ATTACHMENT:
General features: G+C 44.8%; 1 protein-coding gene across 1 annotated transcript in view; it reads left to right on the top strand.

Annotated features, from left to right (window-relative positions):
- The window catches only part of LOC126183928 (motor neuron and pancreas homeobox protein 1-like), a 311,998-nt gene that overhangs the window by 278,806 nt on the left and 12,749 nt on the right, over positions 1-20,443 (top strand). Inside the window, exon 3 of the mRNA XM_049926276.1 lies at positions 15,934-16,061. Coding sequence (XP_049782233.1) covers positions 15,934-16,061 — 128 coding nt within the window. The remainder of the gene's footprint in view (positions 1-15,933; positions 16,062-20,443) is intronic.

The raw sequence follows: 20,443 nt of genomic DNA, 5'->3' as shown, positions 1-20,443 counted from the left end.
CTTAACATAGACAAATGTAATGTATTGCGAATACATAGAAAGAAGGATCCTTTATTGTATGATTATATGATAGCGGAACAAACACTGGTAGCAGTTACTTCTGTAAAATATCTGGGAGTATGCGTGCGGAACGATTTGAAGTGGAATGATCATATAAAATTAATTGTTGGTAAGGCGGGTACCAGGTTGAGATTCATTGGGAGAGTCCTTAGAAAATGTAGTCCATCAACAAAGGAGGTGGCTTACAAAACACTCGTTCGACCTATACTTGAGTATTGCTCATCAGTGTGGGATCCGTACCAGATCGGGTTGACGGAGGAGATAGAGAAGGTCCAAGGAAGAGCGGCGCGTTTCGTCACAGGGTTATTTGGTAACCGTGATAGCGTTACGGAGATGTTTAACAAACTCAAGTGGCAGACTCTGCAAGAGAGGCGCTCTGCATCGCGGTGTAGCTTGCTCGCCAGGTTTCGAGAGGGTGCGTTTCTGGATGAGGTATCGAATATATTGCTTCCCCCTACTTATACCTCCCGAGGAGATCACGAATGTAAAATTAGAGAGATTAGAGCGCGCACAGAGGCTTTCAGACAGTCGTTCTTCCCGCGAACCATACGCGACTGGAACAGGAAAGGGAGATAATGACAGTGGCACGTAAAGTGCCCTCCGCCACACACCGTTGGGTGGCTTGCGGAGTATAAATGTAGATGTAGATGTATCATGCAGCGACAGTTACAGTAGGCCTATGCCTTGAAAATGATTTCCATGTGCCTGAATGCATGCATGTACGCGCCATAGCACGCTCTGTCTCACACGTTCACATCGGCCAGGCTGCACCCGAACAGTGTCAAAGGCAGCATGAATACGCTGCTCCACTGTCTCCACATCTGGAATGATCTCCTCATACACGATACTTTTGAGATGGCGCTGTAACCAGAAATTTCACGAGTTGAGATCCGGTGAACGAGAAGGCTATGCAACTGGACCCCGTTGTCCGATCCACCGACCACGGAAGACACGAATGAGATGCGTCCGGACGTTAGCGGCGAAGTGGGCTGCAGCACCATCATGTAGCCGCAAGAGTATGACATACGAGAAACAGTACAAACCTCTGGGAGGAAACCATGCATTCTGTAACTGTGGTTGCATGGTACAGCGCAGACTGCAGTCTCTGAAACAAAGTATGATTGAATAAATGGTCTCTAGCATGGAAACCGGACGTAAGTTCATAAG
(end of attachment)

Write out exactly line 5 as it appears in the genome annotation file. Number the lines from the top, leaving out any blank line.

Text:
CTTAACATAGACAAATGTAATGTATTGCGAATACATAGAAAGAAGGATCCTTTATTGTATGATTATATGATAGCGGAACAAACACTGGTAGCAGTTACTTCTGTAAAATATCTGGGAGTATGCGTGCGGAACGATTTGAAGTGGAATGATCATATAAAATTAATTGTTGGTAAGGCGGGTACCAGGTTGAGATTCATTGGGAGAGTCCTTAGAAAATGTAGTCCATCAACAAAGGAGGTGGCTTACAAAACACTCGTTCGACCTATACTTGAGTATTGCTCATCAGTGTGGGATCCGTACCAGATCGGGTTGACGGAGGAGATAGAGAAGGTCCAAGGAAGAGCGGCGCGTTTCGTCACAGGGTTATTTGGTAACCGTGATAGCGTTACGGAGATGTTTAACAAACTCAAGTGGCAGACTCTGCAAGAGAGGCGCTCTGCATCGCGGTGTAGCTTGCTCGCCAGGTTTCGAGAGGGTGCGTTTCTGGATGAGGTATCGAATATATTGCTTCCCCCTACTTATACCTCCCGAGGAGATCACGAATGTAAAATTAGAGAGATTAGAGCGCGCACAGAGGCTTTCAGACAGTCGTTCTTCCCGCGAACCATACGCGACTGGAACAGGAAAGGGAGATAATGACAGTGGCACGTAAAGTGCCCTCCGCCACACACCGTTGGGTGGCTTGCGGAGTATAAATGTAGATGTAGATGTATCATGCAGCGACAGTTACAGTAGGCCTATGCCTTGAAAATGATTTCCATGTGCCTGAATGCATGCATGTACGCGCCATAGCACGCTCTGTCTCACACGTTCACATCGGCCAGGCTGCACCCGAACAGTGTCAAAGGCAGCATGAATACGCTGCTCCACTGTCTCCACATCTGGAATGATCTCCTCATACACGATACTTTTGAGATGGCGCTGTAACCAGAAATTTCACGAGTTGAGATCCGGTGAACGAGAAGGCTATGCAACTGGACCCCGTTGTCCGATCCACCGACCACGGAAGACACGAATGAGATGCGTCCGGACGTTAGCGGCGAAGTGGGCTGCAGCACCATCATGTAGCCGCAAGAGTATGACATACGAGAAACAGTACAAACCTCTGGGAGGAAACCATGCATTCTGTAACTGTGGTTGCATGGTACAGCGCAGACTGCAGTCTCTGAAACAAAGTATGATTGAATAAATGGTCTCTAGCATGGAAACCGGACGTAAGTTCATAAG